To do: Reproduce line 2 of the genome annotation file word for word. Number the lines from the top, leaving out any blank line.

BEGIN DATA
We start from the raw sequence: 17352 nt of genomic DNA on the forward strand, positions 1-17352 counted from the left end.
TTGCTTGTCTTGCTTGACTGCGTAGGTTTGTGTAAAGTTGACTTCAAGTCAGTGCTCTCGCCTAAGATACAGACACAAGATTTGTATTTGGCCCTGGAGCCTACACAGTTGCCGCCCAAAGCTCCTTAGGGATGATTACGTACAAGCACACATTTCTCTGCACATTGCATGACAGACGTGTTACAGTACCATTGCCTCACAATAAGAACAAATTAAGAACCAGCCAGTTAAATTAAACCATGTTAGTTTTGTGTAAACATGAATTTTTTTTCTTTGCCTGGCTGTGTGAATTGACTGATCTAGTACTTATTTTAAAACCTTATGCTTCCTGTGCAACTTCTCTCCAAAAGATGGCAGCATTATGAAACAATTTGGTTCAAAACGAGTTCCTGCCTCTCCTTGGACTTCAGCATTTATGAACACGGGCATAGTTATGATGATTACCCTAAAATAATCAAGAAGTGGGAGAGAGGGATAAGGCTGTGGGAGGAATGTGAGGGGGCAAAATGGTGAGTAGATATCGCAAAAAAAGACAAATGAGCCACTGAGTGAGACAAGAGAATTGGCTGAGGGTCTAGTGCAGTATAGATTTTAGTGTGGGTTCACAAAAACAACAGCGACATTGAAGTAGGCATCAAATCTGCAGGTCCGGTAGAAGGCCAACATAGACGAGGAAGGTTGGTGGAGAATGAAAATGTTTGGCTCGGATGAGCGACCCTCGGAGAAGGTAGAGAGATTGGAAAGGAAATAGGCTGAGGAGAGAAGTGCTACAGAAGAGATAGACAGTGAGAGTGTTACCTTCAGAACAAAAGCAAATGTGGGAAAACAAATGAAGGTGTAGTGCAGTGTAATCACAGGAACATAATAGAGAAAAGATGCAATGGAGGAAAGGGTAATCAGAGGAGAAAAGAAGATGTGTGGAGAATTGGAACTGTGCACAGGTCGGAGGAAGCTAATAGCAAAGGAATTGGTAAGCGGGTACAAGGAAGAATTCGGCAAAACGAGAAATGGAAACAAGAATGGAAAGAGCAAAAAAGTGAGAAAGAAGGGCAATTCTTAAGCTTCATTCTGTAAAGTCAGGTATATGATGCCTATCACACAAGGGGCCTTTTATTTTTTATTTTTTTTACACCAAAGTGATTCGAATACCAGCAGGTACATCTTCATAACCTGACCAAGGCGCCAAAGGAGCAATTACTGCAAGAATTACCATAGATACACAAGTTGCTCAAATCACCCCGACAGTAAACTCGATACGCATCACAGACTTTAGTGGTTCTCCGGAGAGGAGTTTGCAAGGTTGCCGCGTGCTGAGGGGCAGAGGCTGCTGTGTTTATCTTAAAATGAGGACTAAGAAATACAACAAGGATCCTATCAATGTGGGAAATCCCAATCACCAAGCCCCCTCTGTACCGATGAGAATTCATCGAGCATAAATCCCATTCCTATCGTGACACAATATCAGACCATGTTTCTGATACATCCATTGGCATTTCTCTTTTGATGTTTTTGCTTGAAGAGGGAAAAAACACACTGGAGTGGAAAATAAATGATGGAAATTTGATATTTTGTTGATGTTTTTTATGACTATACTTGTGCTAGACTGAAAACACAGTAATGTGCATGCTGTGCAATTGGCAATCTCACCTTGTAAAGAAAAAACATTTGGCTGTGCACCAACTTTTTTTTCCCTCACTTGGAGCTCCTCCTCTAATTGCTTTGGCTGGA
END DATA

TTGCTTGTCTTGCTTGACTGCGTAGGTTTGTGTAAAGTTGACTTCAAGTCAGTGCTCTCGCCTAAGATACAGACACAAGATTTGTATTTGGCCCTGGAGCCTACACAGTTGCCGCCCAAAGCTCCTTAGGGATGATTACGTACAAGCACACATTTCTCTGCACATTGCATGACAGACGTGTTACAGTACCATTGCCTCACAATAAGAACAAATTAAGAACCAGCCAGTTAAATTAAACCATGTTAGTTTTGTGTAAACATGAATTTTTTTTCTTTGCCTGGCTGTGTGAATTGACTGATCTAGTACTTATTTTAAAACCTTATGCTTCCTGTGCAACTTCTCTCCAAAAGATGGCAGCATTATGAAACAATTTGGTTCAAAACGAGTTCCTGCCTCTCCTTGGACTTCAGCATTTATGAACACGGGCATAGTTATGATGATTACCCTAAAATAATCAAGAAGTGGGAGAGAGGGATAAGGCTGTGGGAGGAATGTGAGGGGGCAAAATGGTGAGTAGATATCGCAAAAAAAGACAAATGAGCCACTGAGTGAGACAAGAGAATTGGCTGAGGGTCTAGTGCAGTATAGATTTTAGTGTGGGTTCACAAAAACAACAGCGACATTGAAGTAGGCATCAAATCTGCAGGTCCGGTAGAAGGCCAACATAGACGAGGAAGGTTGGTGGAGAATGAAAATGTTTGGCTCGGATGAGCGACCCTCGGAGAAGGTAGAGAGATTGGAAAGGAAATAGGCTGAGGAGAGAAGTGCTACAGAAGAGATAGACAGTGAGAGTGTTACCTTCAGAACAAAAGCAAATGTGGGAAAACAAATGAAGGTGTAGTGCAGTGTAATCACAGGAACATAATAGAGAAAAGATGCAATGGAGGAAAGGGTAATCAGAGGAGAAAAGAAGATGTGTGGAGAATTGGAACTGTGCACAGGTCGGAGGAAGCTAATAGCAAAGGAATTGGTAAGCGGGTACAAGGAAGAATTCGGCAAAACGAGAAATGGAAACAAGAATGGAAAGAGCAAAAAAGTGAGAAAGAAGGGCAATTCTTAAGCTTCATTCTGTAAAGTCAGGTATATGATGCCTATCACACAAGGGGCCTTTTATTTTTTATTTTTTTTACACCAAAGTGATTCGAATACCAGCAGGTACATCTTCATAACCTGACCAAGGCGCCAAAGGAGCAATTACTGCAAGAATTACCATAGATACACAAGTTGCTCAAATCACCCCGACAGTAAACTCGATACGCATCACAGACTTTAGTGGTTCTCCGGAGAGGAGTTTGCAAGGTTGCCGCGTGCTGAGGGGCAGAGGCTGCTGTGTTTATCTTAAAATGAGGACTAAGAAATACAACAAGGATCCTATCAATGTGGGAAATCCCAATCACCAAGCCCCCTCTGTACCGATGAGAATTCATCGAGCATAAATCCCATTCCTATCGTGACACAATATCAGACCATGTTTCTGATACATCCATTGGCATTTCTCTTTTGATGTTTTTGCTTGAAGAGGGAAAAAACACACTGGAGTGGAAAATAAATGATGGAAATTTGATATTTTGTTGATGTTTTTTATGACTATACTTGTGCTAGACTGAAAACACAGTAATGTGCATGCTGTGCAATTGGCAATCTCACCTTGTAAAGAAAAAACATTTGGCTGTGCACCAACTTTTTTTTCCCTCACTTGGAGCTCCTCCTCTAATTGCTTTGGCTGGA